Several prominent left-liberal scholars have stretched their necks out on the so-called “Muslim question” in the last few days. What is perhaps striking is not the minutiae of the debate but rather the broad consensus across ideological positions on the “terms” in which the debate is supposedly being conducted. I will argue that the “Muslim question” shares a constitutive relationship with the repressed “caste question” within Indian Islam, and the left-liberals have been extremely hesitant in acknowledging this.
Let us recall how the modernising colonial state eventually settled on religion as the overarching identity to manage the irreducible socio-cultural diversity in the Subcontinent through strategic repression of competing markers — caste, class, gender, language, region, sect and so on. In particular, caste approximates the closest to distribution of material and symbolic power. Once this is conceded, it becomes easier to appreciate how the high-caste elite across religions, a micro-minority in number, found it useful to access the evolving democratic game as religious majorities or minorities in order to offset their numerical deficit. In a way, the notions of “Hinduness” or “Muslimness” were systematically arrived at through repression of the cultural life-worlds of a large number of subordinated caste communities (Indian Muslims have about 700 caste groups).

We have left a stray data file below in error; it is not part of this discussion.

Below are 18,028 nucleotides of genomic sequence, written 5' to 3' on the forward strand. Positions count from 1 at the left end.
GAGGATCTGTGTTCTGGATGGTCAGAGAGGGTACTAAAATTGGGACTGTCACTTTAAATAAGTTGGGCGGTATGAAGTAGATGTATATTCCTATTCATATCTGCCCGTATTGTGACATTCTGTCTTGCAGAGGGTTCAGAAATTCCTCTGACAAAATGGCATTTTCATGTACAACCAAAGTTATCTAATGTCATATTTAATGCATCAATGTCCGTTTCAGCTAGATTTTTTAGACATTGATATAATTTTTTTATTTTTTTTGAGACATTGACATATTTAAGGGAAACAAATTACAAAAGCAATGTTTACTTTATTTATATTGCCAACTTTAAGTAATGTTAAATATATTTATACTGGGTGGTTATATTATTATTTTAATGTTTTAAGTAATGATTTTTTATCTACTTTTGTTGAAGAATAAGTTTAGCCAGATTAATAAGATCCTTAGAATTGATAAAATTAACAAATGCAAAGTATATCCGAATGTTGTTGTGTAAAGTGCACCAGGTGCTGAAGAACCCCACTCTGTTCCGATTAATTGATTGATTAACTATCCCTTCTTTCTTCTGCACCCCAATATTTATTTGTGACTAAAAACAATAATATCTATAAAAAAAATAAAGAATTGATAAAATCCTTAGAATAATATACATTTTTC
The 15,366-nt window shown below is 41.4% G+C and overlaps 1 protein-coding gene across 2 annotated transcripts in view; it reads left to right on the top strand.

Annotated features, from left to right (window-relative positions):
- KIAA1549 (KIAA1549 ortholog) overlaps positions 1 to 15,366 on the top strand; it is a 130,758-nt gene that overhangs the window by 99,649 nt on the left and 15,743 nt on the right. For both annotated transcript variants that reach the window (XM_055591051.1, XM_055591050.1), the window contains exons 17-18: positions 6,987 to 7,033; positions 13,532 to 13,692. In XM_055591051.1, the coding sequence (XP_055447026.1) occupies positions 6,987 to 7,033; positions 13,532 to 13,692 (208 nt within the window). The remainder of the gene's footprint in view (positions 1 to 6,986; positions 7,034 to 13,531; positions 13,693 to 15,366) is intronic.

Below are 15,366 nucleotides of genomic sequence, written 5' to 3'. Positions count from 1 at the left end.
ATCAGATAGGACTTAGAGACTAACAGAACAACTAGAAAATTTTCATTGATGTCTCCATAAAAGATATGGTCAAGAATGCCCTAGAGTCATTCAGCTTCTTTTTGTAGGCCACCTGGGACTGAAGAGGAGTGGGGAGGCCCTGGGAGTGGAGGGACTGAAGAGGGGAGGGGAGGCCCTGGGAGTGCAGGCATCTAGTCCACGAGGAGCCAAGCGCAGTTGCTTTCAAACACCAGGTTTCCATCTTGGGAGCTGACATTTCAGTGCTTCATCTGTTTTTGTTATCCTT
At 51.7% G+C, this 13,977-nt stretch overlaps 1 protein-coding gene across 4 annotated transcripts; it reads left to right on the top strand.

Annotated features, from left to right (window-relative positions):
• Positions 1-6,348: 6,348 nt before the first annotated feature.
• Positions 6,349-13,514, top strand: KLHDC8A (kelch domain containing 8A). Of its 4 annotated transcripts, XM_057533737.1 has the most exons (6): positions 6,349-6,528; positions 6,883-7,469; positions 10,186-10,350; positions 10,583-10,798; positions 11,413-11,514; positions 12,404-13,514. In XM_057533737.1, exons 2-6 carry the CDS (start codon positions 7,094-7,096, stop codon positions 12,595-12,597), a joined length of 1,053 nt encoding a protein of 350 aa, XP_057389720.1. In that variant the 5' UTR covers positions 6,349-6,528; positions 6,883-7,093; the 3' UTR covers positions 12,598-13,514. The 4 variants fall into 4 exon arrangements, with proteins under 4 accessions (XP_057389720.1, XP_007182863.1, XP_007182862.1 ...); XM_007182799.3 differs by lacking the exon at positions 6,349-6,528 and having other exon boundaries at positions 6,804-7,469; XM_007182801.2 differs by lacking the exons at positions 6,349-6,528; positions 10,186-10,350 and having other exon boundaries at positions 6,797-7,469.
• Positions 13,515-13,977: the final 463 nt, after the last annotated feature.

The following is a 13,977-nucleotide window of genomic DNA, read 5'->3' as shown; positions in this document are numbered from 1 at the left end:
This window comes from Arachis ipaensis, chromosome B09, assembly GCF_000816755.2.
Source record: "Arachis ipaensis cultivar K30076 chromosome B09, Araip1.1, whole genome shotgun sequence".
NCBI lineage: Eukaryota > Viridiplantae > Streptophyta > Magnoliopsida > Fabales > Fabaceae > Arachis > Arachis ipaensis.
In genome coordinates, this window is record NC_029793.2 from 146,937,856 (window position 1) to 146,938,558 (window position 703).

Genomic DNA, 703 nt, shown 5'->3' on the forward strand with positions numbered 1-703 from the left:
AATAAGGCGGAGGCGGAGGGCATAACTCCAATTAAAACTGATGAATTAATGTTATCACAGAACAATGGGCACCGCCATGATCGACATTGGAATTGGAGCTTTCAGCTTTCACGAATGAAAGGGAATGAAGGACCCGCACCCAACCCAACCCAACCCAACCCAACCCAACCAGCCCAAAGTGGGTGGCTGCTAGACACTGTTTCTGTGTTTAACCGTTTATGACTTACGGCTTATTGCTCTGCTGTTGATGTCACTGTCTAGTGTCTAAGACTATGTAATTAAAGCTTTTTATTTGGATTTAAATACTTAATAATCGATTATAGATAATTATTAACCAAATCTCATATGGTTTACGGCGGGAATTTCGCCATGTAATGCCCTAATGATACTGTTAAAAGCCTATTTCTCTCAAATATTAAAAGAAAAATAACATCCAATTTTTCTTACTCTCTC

Yet the reordering of thousands of caste communities into overarching religious blocs is an impossible operation. Apart from incessant ideological work through faith-based organisations, restorative violence in the form of riots, pogroms or lynching was periodically resorted to in order to force consent on the notion of religion as the key mode of identification. According to B R Ambedkar, “A caste has no feeling that it is affiliated to other castes except when there is a Hindu-Muslim riot”. Inter-faith violence, rather than a passionate and spontaneous outburst, emerges chiefly as a calculated mechanism to consolidate contending Hindu and Muslim nationalisms and simultaneously disciplining the subordinated castes.